HONG KONG (BLOOMBERG, REUTERS) - Airlines across the globe suspended more flights to China as governments clamped down on travel to help stop the spread of the deadly Wuhan virus.
British Airways halted daily routes to Beijing and Shanghai from London's Heathrow airport, after British officials advised against non-essential travel.
The British flag carrier, a unit of IAG SA, said it would reassess over the next few days.
Hong Kong's Cathay Pacific Airways said it would cut capacity to China by 50 per cent or more starting on Thursday (Jan 30).
Other European and North American airlines adjusted their schedules as well:
- Delta Air Lines is cutting service to China in half to 21 flights a week, from Feb 6 through to April 30;
- Deutsche Lufthansa AG is suspending service to China until Feb 9;
- American Airlines Group is suspending flights between Los Angeles and Shanghai and Beijing from Feb 9 through to March 27;
- United Airlines Holdings is reducing service to Beijing, Shanghai and Hong Kong;
- Air France-KLM's Dutch unit is suspending direct flights to Chengdu and Hangzhou as of Thursday, reducing number of weekly flights to Shanghai to seven from 11 times a week, and suspending direct flights to Xiamen as of Thursday;
- Air Canada said it is suspending flights to Beijing and Shanghai from Thursday until Feb 29;
- IAG's Iberia is suspending flights to Shanghai from Friday through to February.
The changes come amid stepped-up efforts by the authorities to stop the spread of the virus, which started in the Chinese city of Wuhan. With clusters cropping up in countries such as Germany, airlines placed other Chinese destinations off limits. Oil traders dumped contracts for jet fuel in anticipation of an extended slowdown.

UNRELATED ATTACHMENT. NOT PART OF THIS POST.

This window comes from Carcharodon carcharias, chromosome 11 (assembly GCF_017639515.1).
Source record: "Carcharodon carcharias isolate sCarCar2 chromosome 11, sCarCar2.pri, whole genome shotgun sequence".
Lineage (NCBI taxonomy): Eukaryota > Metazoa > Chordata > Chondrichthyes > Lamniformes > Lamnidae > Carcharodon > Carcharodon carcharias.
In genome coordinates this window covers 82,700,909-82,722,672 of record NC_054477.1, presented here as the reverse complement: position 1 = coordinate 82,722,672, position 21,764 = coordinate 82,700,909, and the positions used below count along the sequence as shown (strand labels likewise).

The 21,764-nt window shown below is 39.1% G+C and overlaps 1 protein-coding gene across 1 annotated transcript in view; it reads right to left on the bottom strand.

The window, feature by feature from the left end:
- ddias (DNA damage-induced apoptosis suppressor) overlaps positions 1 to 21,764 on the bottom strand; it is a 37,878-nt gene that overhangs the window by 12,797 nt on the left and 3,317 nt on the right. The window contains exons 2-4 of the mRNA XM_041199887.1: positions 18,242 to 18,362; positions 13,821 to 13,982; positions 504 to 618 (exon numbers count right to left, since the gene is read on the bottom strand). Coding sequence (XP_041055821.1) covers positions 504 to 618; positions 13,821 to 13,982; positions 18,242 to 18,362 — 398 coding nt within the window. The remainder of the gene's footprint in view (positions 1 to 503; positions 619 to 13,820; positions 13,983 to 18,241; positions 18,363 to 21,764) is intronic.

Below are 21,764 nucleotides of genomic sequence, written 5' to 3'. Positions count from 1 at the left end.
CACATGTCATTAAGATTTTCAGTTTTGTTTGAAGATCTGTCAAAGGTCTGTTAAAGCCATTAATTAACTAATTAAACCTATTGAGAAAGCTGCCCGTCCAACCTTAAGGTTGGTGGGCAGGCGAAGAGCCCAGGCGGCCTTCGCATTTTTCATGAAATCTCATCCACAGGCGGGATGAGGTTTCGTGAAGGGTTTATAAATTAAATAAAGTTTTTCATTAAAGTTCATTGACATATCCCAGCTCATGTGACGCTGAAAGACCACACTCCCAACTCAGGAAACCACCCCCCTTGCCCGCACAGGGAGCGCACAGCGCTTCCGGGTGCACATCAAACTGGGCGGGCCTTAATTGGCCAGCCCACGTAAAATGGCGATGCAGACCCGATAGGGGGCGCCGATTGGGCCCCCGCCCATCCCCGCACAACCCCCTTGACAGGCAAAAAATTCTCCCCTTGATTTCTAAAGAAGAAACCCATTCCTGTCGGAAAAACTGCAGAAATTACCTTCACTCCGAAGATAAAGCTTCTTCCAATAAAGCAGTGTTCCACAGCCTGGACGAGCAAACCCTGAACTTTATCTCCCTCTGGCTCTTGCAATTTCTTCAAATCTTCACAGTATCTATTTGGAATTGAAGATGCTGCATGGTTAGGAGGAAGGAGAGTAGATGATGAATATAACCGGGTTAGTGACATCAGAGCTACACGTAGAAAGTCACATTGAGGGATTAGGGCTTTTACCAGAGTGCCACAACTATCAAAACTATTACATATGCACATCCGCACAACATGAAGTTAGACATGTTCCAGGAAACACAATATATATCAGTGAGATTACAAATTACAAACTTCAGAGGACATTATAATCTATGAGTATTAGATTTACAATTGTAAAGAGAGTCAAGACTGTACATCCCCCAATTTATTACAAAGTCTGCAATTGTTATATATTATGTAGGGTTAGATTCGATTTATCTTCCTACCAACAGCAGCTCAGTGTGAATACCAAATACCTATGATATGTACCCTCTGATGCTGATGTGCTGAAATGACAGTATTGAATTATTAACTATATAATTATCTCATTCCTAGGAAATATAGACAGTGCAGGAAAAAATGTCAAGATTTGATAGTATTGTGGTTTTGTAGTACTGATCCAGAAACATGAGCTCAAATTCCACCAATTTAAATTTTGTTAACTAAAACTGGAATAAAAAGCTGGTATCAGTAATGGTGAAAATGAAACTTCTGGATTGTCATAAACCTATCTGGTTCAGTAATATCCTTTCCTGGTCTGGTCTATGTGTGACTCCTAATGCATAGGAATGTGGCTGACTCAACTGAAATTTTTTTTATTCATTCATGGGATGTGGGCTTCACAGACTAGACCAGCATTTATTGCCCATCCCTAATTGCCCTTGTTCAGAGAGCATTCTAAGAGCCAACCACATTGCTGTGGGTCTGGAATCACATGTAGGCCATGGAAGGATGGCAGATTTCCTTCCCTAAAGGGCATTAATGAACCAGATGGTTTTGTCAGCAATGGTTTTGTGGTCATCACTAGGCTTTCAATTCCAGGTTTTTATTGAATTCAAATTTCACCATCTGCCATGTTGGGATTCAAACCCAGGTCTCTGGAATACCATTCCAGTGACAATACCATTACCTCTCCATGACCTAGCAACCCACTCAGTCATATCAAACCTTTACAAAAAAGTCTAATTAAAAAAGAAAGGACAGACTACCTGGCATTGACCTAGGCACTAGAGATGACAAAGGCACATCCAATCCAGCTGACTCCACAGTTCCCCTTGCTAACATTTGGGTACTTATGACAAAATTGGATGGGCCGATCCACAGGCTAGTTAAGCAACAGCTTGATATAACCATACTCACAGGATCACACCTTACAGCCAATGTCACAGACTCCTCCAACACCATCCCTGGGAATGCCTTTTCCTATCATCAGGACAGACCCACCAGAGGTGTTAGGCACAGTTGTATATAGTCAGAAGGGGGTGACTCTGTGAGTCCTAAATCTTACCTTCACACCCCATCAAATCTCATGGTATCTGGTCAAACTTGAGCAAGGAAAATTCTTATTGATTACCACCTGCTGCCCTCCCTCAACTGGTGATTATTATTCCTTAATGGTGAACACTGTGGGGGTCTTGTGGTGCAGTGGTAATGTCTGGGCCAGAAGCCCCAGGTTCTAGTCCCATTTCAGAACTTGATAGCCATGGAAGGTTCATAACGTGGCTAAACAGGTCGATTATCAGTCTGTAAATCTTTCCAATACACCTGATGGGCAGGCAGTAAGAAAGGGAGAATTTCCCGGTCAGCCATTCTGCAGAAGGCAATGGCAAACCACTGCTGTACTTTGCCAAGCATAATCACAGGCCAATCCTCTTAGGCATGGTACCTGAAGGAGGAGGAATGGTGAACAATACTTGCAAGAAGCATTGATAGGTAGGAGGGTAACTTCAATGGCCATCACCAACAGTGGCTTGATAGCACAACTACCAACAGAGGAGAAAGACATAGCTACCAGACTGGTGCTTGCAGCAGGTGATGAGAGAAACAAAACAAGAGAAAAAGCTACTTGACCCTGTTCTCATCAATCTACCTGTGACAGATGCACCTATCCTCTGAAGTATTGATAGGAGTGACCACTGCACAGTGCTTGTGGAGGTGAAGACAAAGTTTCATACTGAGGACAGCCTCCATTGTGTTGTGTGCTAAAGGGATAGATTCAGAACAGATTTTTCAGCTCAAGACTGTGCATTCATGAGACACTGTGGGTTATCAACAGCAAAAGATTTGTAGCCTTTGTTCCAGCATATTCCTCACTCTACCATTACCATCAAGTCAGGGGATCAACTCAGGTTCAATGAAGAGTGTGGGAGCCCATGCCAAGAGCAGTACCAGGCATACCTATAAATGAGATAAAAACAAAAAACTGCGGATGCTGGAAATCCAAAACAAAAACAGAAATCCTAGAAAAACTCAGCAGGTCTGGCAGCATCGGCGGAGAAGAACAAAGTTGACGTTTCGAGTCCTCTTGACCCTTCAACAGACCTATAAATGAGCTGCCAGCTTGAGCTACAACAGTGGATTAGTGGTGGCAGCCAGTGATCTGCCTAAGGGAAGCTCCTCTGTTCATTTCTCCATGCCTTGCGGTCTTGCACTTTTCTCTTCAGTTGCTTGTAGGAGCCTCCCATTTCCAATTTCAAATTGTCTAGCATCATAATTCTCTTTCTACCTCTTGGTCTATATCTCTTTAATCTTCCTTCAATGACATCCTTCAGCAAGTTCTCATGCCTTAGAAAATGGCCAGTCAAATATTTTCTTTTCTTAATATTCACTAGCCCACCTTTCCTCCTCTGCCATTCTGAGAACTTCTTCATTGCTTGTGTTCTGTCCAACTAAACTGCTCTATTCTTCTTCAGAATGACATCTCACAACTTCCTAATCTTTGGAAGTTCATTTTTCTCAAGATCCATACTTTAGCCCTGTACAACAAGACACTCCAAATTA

The White House is considering further restrictions on US airlines flying to and from China in addition to voluntary restrictions the companies have put into place, President Donald Trump's economic adviser Larry Kudlow said on Wednesday. "The matter is under discussion every day," he said.
Almost 9 per cent of flights scheduled to or from China were scrapped between Jan 23 and Jan 27, according to research from Cirium, which analyses air travel.
The virus appears to represent the biggest epidemic threat to the airline industry since the Sars outbreak, which at its peak in April 2003 led to a 45 per cent plunge in passenger demand in Asia, analysts said.
Sars hit the industry hard initially but the effect was fleeting, said Mr Jozsef Varadi, chief executive officer of Wizz Air Holdings.
"It fell like a stone in the first month but then it started recovering and after four months everything went back to normal," Mr Varadi said on an earnings conference call Wednesday.
"Probably this is going to be a better controlled issue so I wouldn't expect the same impact as from Sars."
China Southern Airlines could face the largest blow among the country's "big three" carriers, as it controls 30 per cent of Wuhan's seat capacity, with routes to and from the capital of Hubei province accounting for 3.6 per cent of its seats, said Bloomberg Intelligence analysts James Teo and Chris Muckensturm.
That compares with 1.5 per cent for Air China, which is also vulnerable, the analysts wrote in a report.
Wuhan's airport, which was largely closed on Jan 23, handles about 25 million passengers a year.
Passenger traffic at airlines such as Cathay Pacific and China Southern plunged 32 per cent to 37 per cent in the first half of 2003 because of the Sars pandemic, Mr Teo and Mr Muckensturm added.
This time, "international airports' swift implementation of preventative measures can help blunt the impact", they said.